All very good points, but why don't the local authorities use salt or some other traction modifier? It's been proven many times that the people will not learn
This is the first winter in at least ten years that the ground has been frozen from November through March. Over that time period it has been very common to get a few inches, then the next day it's 50 deg and melts then cold again.
Well, can't say for other parts, but here the state threw down a bunch of brine, which didn't hold because it all got washed away the night before. The Wednesday all hell broke loose, they dumped down salt so thick it actually caused more problems than good. On I540 the salt melted the snow/ice and then it refroze after it got washed to the sides of the roads. On county roads, they didn't do anything because they assumed people would just stay inside. When I went from Wake County (they plowed and salted and the ice still came back) to Franklin County, you would have thought the roads just disappeared.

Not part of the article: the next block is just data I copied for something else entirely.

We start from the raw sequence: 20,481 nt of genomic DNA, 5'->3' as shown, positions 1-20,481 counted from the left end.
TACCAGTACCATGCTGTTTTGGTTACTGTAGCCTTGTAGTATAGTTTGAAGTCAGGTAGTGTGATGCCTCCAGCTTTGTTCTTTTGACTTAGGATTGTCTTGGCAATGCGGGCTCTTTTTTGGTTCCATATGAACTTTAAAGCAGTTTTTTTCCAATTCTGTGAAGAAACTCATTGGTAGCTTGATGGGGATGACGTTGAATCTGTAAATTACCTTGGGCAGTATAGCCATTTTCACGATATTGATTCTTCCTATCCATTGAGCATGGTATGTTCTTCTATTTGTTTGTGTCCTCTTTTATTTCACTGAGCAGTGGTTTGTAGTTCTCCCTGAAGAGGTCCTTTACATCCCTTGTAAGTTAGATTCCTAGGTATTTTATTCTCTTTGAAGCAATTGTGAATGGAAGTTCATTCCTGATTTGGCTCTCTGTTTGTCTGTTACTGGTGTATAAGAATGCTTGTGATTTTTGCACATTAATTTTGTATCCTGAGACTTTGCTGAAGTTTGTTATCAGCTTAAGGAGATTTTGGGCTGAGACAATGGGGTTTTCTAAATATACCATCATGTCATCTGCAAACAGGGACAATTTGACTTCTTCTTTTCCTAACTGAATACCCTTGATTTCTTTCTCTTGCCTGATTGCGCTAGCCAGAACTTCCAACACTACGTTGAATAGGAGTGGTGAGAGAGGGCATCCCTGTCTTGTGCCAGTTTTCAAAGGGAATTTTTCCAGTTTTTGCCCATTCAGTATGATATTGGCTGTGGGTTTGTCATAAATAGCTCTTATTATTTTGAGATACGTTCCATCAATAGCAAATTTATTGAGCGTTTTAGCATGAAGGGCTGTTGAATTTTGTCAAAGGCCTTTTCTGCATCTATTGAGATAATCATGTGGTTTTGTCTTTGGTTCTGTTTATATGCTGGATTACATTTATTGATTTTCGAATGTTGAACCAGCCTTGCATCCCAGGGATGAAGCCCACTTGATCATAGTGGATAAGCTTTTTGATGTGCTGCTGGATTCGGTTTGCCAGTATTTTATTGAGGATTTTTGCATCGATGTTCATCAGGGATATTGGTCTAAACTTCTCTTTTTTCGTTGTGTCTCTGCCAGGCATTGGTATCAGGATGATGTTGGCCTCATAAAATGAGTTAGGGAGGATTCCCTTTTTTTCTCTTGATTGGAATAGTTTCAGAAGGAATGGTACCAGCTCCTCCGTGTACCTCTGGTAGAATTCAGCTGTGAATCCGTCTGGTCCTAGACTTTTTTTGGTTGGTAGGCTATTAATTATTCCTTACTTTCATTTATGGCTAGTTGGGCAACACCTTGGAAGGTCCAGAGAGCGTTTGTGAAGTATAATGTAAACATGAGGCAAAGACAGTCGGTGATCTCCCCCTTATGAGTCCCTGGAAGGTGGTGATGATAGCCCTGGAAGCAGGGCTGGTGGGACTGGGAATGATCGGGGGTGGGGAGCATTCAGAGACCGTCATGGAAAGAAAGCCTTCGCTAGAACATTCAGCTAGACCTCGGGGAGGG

In hindsight, people simply weren't prepared. Our upper management bosses told us to head home about 2. Well, it would have been fine if they sent us out at noon. Because it came down fast
. I personally got stuck one year at home. Dirt roads and a lot of snow meant even my truck couldn't make it far. I bought some winter tires, and everyone I knew laughed at me. But it made ice storms a breeze.
But back to your original question, we don't see much by way of ice and snow. It maybe snows two or three times a year, and it's gone in a few days. So having all the things necessary isn't cost effective. So it's brine, salt and plows. And that's it.
That's a pic of one of the roads I was on that day. Notice they did nothing to prep the roads...